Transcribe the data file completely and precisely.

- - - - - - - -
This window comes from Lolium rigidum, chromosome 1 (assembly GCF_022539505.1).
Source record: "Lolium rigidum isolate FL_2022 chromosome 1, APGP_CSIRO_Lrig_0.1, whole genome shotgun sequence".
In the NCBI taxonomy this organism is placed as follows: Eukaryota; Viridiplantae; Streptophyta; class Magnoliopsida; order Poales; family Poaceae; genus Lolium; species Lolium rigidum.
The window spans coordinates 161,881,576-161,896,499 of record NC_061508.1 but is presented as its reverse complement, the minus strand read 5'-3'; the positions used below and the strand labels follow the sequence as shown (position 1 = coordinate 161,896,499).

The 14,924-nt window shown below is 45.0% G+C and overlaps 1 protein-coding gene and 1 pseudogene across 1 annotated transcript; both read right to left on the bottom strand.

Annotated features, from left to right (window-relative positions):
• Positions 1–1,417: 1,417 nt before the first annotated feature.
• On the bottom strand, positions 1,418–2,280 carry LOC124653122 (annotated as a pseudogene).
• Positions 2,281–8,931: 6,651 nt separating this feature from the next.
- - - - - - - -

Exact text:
This window comes from Lolium rigidum, chromosome 1 (assembly GCF_022539505.1).
Source record: "Lolium rigidum isolate FL_2022 chromosome 1, APGP_CSIRO_Lrig_0.1, whole genome shotgun sequence".
In the NCBI taxonomy this organism is placed as follows: Eukaryota; Viridiplantae; Streptophyta; class Magnoliopsida; order Poales; family Poaceae; genus Lolium; species Lolium rigidum.
The window spans coordinates 161,881,576-161,896,499 of record NC_061508.1 but is presented as its reverse complement, the minus strand read 5'-3'; the positions used below and the strand labels follow the sequence as shown (position 1 = coordinate 161,896,499).

The 14,924-nt window shown below is 45.0% G+C and overlaps 1 protein-coding gene and 1 pseudogene across 1 annotated transcript; both read right to left on the bottom strand.

Annotated features, from left to right (window-relative positions):
• Positions 1–1,417: 1,417 nt before the first annotated feature.
• On the bottom strand, positions 1,418–2,280 carry LOC124653122 (annotated as a pseudogene).
• Positions 2,281–8,931: 6,651 nt separating this feature from the next.